I use a netbook in front of the TV at home --- to do something contructive during the ridiculous amount of ads being shown on ALL the TV channels nowadays. I can quickly pack the netbook computer away when company comes. And I can easily take the netbook to other rooms, like to the kitchen table to work there --- or beside a desktop computer, say to use a wired ethernet connection there, during an install.
Furthermore, the netbooks are handy to take to LUG (Lunux User Group) meetings and to Linux (and Tcl-Tk) conferences --- to demo software.
I intend to do Linux installs on new netbooks --- and Linux installs to new desktop computers --- into the distant future. These new computers will probably have Microsoft 'secure boot' enabled, which I may have to work around. These notes may aid me in those new installs.
In my other pages on Linux installs (Ubuntu installs and Linux Mint installs), I concluded by saying that a major lesson to be learned from my Ubuntu installs and from a Linux Mint 11 install and an LMDE install is that, on almost any hardware configuration, you will probably have to spend a few hours --- or even a day or two --- resolving some installation issues.
AT FIRST, I was pleasantly surprised by my 2012 LMDE installation to disk. I did not have monitor-resolution issues or wireless-connection issues that I had in previous Linux installs. And, AT FIRST, it appeared that I would have no hang on re-booting after the install-to-disk, like I encountered in an Ubuntu install on a Dell desktop.
Alas, smooth sailing was not to be. I did, after all, encounter a persistent hang after re-boots --- a real show-stopper that would not let me get to my desktop even once.
However, once again, persistence paid off, and I was able to end up with a decent install. On both of my Acer 11.6" netbooks with an AMD C60 chip, it turned out that I needed to move 'Network Boot' to the top of the boot sequence, via the BIOS menu system.
With the 2012 LMDE install-to-disk, other than the 'Network Boot' issue, most of my post-installation time was spent on choosing applications to install and configuring them after their installs.
If I DO encounter any more issues with LMDE, I know that I can probably get past the issues by using the Ubuntu forums or Linux Mint forums or Debian forums or Google queries like the Google-query-links in my Ubuntu and Linux Mint Install Notes web pages.
(NOTE: It is STILL not clear yet whether the quality and extent of support on the Linux Mint sites will ever approach the quality and extent available at the Ubuntu and Debian sites. For example, the 'Network Boot'-to-top-of-boot-sequence solution was found at an 'askubuntu.com' page.)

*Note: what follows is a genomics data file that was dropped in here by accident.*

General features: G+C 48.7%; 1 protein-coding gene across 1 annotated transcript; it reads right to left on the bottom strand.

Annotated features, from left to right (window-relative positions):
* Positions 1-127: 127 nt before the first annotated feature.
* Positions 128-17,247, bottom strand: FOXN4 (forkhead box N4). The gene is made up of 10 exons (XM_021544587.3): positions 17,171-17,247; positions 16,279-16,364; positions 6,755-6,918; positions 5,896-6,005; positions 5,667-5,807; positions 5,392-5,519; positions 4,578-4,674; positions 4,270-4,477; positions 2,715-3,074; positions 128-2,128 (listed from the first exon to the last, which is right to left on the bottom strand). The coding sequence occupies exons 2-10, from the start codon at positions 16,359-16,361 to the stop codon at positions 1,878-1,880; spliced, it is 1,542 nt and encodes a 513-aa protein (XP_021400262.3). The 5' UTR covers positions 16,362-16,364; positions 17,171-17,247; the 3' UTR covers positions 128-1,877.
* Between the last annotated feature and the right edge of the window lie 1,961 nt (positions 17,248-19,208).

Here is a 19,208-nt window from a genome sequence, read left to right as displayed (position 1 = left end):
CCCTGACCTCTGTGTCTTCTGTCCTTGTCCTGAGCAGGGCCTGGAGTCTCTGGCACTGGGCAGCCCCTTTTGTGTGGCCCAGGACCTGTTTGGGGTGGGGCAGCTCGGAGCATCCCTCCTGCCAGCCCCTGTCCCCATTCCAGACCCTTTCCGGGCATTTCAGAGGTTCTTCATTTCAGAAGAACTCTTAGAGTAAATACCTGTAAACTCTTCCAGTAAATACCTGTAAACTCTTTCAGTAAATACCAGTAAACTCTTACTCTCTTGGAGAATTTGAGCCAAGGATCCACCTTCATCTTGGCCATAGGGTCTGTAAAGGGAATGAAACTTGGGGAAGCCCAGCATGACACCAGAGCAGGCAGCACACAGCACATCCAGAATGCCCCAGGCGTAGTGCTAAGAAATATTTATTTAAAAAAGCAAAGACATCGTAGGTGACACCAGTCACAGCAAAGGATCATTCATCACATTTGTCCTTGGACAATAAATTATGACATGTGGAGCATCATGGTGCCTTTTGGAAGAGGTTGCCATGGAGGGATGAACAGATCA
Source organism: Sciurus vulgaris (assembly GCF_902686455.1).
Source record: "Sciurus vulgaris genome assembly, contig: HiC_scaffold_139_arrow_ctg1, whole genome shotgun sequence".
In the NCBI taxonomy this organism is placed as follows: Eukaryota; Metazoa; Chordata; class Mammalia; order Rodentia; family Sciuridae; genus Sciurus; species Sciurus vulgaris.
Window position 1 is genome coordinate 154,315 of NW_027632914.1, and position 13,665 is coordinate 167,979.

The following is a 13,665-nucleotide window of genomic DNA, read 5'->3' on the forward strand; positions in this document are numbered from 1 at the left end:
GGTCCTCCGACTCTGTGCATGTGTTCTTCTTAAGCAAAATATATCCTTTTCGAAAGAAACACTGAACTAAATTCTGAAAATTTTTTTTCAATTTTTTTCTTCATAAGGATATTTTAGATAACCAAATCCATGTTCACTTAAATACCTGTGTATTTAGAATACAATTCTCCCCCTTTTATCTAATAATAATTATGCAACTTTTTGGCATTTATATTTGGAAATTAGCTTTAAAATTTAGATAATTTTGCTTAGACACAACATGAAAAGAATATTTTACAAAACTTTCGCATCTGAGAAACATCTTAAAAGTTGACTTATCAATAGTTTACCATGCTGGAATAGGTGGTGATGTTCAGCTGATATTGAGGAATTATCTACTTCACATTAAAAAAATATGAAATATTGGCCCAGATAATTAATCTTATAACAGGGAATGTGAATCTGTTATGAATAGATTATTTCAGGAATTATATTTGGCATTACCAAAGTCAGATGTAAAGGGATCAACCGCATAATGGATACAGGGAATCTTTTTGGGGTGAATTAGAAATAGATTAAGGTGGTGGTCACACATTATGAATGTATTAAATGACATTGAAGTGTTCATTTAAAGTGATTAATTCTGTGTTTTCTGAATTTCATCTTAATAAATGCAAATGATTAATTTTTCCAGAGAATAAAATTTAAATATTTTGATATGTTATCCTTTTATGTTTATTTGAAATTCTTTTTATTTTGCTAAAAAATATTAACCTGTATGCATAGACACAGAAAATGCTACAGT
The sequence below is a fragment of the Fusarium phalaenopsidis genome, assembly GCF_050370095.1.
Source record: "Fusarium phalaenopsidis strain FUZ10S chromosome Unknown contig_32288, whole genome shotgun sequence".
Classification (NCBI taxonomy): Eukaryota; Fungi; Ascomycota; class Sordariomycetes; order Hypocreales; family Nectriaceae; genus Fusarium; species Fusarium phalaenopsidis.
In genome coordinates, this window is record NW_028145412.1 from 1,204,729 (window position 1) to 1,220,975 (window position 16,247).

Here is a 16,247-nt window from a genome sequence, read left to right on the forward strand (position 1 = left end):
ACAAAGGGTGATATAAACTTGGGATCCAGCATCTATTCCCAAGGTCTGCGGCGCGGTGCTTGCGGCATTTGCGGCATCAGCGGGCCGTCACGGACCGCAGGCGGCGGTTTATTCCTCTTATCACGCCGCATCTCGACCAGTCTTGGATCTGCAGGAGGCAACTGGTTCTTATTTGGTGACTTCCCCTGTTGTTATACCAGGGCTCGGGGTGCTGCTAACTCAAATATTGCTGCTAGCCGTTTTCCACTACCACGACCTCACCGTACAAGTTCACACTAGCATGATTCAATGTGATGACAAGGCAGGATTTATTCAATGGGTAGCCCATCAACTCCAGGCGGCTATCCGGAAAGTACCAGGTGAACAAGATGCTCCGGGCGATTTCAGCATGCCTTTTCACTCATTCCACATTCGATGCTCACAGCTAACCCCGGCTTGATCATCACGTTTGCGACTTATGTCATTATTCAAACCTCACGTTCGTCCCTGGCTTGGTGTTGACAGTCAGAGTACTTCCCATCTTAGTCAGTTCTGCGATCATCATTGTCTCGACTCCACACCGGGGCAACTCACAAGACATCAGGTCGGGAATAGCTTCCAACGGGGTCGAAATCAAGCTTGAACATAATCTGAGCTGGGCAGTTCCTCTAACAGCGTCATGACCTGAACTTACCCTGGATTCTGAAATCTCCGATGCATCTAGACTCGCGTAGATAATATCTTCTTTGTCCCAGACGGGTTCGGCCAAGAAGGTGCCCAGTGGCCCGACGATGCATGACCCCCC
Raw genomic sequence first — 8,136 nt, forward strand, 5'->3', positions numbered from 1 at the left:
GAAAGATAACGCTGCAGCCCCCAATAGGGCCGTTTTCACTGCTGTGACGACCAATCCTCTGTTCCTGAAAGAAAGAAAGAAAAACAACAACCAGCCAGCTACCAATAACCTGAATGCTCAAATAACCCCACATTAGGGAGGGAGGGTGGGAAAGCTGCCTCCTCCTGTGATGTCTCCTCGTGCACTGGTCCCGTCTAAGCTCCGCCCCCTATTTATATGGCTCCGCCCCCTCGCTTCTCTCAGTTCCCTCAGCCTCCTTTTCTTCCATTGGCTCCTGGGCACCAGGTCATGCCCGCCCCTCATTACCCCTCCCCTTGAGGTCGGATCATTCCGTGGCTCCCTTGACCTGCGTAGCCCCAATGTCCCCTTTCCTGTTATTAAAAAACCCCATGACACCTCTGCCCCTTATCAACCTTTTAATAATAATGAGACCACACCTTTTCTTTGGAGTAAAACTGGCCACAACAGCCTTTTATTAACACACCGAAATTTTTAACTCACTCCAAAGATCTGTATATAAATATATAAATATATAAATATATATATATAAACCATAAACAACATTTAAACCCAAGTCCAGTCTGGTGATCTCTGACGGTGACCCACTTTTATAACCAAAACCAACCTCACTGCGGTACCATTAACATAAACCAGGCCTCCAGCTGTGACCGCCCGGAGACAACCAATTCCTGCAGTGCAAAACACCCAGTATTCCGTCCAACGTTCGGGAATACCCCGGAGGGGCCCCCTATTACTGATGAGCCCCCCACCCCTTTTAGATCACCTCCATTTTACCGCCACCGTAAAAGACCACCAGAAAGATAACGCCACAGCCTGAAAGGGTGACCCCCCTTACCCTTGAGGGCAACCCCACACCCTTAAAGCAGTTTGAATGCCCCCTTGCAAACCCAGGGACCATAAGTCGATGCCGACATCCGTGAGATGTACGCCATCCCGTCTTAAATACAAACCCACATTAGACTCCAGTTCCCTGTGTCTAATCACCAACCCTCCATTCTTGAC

Coming to a conclusion, finally :
I repeat what I said at the bottom of my Ubuntu Install Notes web page :
For me, the breath of freedom and the breaDth of freedom on Gnu/Linux --- especially in the form of the powerful shell scripting (and Tcl-Tk scripting) available --- is a big selling point for using Linux.
Other selling points: the available apps for web browsing and email and FTP --- Seamonkey-Thunderbird-Filezilla --- and ImageMagick and 'mtpaint' for image processing for web page development --- and SciTE for text editing (esp. script development and web page creation/editing) --- and a quite decent, stable file manager in Nautilus (or Caja).
(Some info on Nautilus/Caja shortcomings is in my Nautilus Notes web page. For me, these file managers suffer mostly from the following issues.
I use my 'FINDlists' Nautilus/Caja Scripts --- available from freedomenv.com --- to overcome the search inadequacies --- so no problemo.
And there is an easy fix, via inserting a little '.gnomerc' config file in your home directory structure, to make the filename sorts of Nautilus more likable --- as described in my Nautilus Notes page. However, Nautilus/Caja developers should give us some sort options through the Nautilus/Caja 'Edit > Preferences' pathway.
I have filed a request for the ability to specify a desired sort technique --- both with MATE-Caja developers at github.com/mate-desktop/mate-file-manager and with GNOME-Nautilus developers at bugzilla.gnome.org.)
Here is an image showing how the sort options could be added to the existing 'Behavior' panel of 'Edit > Preferences'.
Alternatively, a new 'Sort' panel could be added to the existing 'View', 'Behavior', 'Display', 'List Columns', 'Preview', and 'Media' panels of 'Edit Preferences'. (See the six panel tabs in the image of the 'File Management Preferences' window, above.)
On Nautilus/Caja performance :
Another shortcoming of Nautilus/Caja (that I notice more on my netbook computers than on my desktop computer) is their slowness in bringing up lists of filenames. The slowness on my desktop computer is only noticed in navigating to directories containing more than 2,000 files (such as /usr/bin or /usr/lib --- about 8 to 15 seconds to a completed list display, the first time opening those directories in a login session).